In clinical studies, if the nutrient reference level is adequate, should the result be expected to be minimal? If a “supra-physiological” effect is desired, how can we know when these levels are reached if the baseline level is not known? Conducting the studies under the paradigm of pharmaconutrition could provide an answer to this point as well as a better knowledge of the adaptive metabolic response to stress.

The ethical problem of control groups in clinical nutrition

A control group is a group of individuals who will not receive or will not be affected by the treatment studied and is indispensable for evaluating the effect of the treatment or intervention. Some individuals may be selected to be part of this group, which has ethical implications. For example: is it ethical to study a group of people with sarcopenia or malnutrition knowing that receiving placebo does not correct this condition? Is it ethical to study the administration of high doses of protein in the critically ill patient (≥ 2.2 g/kg/d) as proposed in the EFFORT clinical study by the authors Ortiz and Heyland in the article published in this issue? In both cases, the answer is yes. In other words, it is ethical as long as the principle of clinical equipoise (i.e. clinical indetermination or therapeutic uncertainty exist) is applied. Individuals with sarcopenia/undernutrition and patients who will receive high doses of protein may be part of these studies because there is doubt or uncertainty about the best option or which should be the standard treatment. This concept implies that there is real uncertainty about the benefit of the treatment, which is fulfilled in the case of the EFFORT study. The ESPEN guidelines confirm this doubt and with a level of evidence 3 and 4 (expert opinion) recommend 1.3 g/kg/day and state that it is possible that just as with calorie targets, optimal protein targets in the ICU change over time, and that a high protein intake is only beneficial if it is not associated with overfeeding (excess calories). I believe that these latter aspects should be addressed by the EFFORT study and other RCT that seek to elucidate this point.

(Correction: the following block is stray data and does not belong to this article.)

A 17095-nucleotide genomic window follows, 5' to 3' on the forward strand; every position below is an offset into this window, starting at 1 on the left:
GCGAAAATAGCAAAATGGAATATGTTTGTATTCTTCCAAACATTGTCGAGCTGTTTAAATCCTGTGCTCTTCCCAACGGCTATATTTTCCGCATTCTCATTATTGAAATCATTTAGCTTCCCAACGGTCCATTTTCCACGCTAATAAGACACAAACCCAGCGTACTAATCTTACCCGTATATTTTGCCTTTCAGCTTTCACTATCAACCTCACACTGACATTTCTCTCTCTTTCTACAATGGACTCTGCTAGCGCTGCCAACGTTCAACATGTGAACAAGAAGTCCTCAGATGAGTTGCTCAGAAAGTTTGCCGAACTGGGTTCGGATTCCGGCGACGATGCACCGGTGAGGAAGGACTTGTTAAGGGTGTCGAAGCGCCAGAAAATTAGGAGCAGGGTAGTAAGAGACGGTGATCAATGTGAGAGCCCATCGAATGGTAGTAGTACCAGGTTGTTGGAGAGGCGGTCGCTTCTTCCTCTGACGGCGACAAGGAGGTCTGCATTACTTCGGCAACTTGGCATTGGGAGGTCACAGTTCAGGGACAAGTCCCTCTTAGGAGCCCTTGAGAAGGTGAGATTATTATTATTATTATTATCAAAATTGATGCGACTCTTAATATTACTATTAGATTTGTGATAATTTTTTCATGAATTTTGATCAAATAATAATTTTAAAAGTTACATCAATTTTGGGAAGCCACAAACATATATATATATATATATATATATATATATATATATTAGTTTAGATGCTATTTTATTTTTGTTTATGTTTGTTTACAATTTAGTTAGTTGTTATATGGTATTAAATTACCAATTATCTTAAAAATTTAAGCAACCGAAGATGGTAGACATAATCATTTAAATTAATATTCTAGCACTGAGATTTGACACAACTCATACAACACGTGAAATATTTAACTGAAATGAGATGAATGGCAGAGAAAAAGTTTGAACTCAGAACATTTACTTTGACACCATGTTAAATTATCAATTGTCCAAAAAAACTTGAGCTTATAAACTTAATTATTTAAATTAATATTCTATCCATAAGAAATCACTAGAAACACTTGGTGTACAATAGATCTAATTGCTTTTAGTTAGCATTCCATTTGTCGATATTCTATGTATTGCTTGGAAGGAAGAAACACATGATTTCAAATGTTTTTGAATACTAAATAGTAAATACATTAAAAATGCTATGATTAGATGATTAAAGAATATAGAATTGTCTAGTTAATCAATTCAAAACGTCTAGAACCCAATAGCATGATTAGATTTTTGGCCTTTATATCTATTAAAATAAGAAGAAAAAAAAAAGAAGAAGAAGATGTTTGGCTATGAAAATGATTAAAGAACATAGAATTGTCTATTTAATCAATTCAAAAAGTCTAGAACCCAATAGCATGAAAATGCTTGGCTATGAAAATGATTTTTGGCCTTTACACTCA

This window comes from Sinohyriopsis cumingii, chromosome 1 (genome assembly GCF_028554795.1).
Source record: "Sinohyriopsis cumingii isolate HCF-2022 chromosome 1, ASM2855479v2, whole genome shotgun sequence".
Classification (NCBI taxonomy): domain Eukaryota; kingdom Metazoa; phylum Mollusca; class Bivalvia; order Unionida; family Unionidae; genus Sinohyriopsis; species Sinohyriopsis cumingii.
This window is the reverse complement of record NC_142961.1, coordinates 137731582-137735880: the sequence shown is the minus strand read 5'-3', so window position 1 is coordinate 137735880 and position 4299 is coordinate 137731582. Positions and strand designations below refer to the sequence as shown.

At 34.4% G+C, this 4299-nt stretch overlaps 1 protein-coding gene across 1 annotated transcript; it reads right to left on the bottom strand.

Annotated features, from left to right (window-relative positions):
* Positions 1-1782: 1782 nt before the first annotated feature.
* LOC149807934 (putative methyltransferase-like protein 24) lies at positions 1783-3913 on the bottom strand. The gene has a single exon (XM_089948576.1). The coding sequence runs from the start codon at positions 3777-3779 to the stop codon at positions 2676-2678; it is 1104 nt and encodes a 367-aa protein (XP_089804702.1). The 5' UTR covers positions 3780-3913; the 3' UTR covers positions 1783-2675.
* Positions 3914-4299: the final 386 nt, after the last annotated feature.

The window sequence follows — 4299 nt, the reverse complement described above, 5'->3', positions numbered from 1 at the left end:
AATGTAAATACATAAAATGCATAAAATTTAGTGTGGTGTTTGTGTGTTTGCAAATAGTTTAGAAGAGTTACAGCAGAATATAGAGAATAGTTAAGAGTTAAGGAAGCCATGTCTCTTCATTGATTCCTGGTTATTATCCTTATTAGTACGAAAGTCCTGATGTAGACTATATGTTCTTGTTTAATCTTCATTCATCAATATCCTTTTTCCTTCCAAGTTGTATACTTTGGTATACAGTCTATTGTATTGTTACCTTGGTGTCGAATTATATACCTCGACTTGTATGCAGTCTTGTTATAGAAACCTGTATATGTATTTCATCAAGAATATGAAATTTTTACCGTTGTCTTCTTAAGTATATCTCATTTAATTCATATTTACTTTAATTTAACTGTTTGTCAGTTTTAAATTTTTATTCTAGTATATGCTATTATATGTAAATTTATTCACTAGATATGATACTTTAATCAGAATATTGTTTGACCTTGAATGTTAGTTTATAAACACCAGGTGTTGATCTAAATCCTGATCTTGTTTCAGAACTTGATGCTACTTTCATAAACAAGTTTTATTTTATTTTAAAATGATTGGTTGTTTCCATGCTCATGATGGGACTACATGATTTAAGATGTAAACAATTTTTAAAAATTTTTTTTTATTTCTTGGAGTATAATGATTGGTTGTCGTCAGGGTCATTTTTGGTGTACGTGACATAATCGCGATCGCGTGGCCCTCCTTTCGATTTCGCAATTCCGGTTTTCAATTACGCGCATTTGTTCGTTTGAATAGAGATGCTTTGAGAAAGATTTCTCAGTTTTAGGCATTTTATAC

Latin America needs to improve clinical nutrition research and conduct good quality RCT to build its own evidence and recommendations. Although we could say that the lack of resources and education in this field are the main reasons why the region does not build its own knowledge, the lack of public policy is the real starting point of the problem. In this sense, the Cartagena Declaration on the Right to Nutritional Care and the Fight against Malnutrition, which will be signed at FELANPE’s extraordinary assembly in May, will be able to contribute to the construction of public policies based on its fundamental principles. Dr. Humberto Arenas, former president of FELANPE 2016-2018, reflects on the 2008 Cancun Declaration on the Right to Food in Hospitals, an important precursor to the Cartagena Declaration(5). In addition, we applaud the efforts of the ACNC to hold the Colombian consensus meeting on immunonutrition in surgical patients, which we publish in this issue of the Journal of Clinical Nutrition and Metabolism.

Here, evidence-based medicine is not being questioned, but some challenges and difficulties of clinical nutrition research and the need to build better scientific evidence are proposed. This could be done taking into account the need to consider nutrients as true drugs, the ethical aspects of the definition of control groups and the lack of recommendations and own scientific evidence in Latin America.

We hope that the Journal of Clinical Nutrition and Metabolism will be a publication that favors communication and the construction of knowledge in clinical nutrition in the region; and therefore, improves the quality of care for patients who require artificial nutrition, which must be based on the best possible evidence.